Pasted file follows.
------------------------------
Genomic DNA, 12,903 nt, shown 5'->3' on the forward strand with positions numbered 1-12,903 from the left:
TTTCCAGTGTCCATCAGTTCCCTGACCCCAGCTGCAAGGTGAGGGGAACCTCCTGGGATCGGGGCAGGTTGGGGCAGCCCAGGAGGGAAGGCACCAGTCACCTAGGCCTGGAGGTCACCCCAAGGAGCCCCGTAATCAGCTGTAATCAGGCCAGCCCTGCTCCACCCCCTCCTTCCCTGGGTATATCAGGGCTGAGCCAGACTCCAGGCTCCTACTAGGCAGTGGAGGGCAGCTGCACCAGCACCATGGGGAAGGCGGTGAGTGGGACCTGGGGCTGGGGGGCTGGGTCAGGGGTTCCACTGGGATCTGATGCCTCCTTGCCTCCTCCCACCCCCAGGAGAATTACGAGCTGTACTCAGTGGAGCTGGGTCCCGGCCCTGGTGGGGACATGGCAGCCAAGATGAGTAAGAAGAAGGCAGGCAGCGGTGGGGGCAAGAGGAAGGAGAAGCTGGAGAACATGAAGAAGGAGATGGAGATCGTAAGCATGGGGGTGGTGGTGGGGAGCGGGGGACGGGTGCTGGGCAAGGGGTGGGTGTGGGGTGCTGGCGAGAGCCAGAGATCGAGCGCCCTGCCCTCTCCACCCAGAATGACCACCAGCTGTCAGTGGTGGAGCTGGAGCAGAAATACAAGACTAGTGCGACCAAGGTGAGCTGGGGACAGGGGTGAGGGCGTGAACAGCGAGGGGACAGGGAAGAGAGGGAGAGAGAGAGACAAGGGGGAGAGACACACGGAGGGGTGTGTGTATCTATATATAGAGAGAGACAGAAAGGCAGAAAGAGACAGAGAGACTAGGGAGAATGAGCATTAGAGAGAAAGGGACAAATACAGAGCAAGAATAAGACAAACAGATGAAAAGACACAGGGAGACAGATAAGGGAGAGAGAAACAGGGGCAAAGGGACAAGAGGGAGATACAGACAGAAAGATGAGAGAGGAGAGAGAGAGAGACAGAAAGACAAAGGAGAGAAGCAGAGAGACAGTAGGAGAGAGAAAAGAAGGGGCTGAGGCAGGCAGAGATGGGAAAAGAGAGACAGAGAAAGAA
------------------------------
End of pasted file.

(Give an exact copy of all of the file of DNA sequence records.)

Genomic DNA, 12,903 nt, shown 5'->3' on the forward strand with positions numbered 1-12,903 from the left:
TTTCCAGTGTCCATCAGTTCCCTGACCCCAGCTGCAAGGTGAGGGGAACCTCCTGGGATCGGGGCAGGTTGGGGCAGCCCAGGAGGGAAGGCACCAGTCACCTAGGCCTGGAGGTCACCCCAAGGAGCCCCGTAATCAGCTGTAATCAGGCCAGCCCTGCTCCACCCCCTCCTTCCCTGGGTATATCAGGGCTGAGCCAGACTCCAGGCTCCTACTAGGCAGTGGAGGGCAGCTGCACCAGCACCATGGGGAAGGCGGTGAGTGGGACCTGGGGCTGGGGGGCTGGGTCAGGGGTTCCACTGGGATCTGATGCCTCCTTGCCTCCTCCCACCCCCAGGAGAATTACGAGCTGTACTCAGTGGAGCTGGGTCCCGGCCCTGGTGGGGACATGGCAGCCAAGATGAGTAAGAAGAAGGCAGGCAGCGGTGGGGGCAAGAGGAAGGAGAAGCTGGAGAACATGAAGAAGGAGATGGAGATCGTAAGCATGGGGGTGGTGGTGGGGAGCGGGGGACGGGTGCTGGGCAAGGGGTGGGTGTGGGGTGCTGGCGAGAGCCAGAGATCGAGCGCCCTGCCCTCTCCACCCAGAATGACCACCAGCTGTCAGTGGTGGAGCTGGAGCAGAAATACAAGACTAGTGCGACCAAGGTGAGCTGGGGACAGGGGTGAGGGCGTGAACAGCGAGGGGACAGGGAAGAGAGGGAGAGAGAGAGACAAGGGGGAGAGACACACGGAGGGGTGTGTGTATCTATATATAGAGAGAGACAGAAAGGCAGAAAGAGACAGAGAGACTAGGGAGAATGAGCATTAGAGAGAAAGGGACAAATACAGAGCAAGAATAAGACAAACAGATGAAAAGACACAGGGAGACAGATAAGGGAGAGAGAAACAGGGGCAAAGGGACAAGAGGGAGATACAGACAGAAAGATGAGAGAGGAGAGAGAGAGAGACAGAAAGACAAAGGAGAGAAGCAGAGAGACAGTAGGAGAGAGAAAAGAAGGGGCTGAGGCAGGCAGAGATGGGAAAAGAGAGACAGAGAAAGAA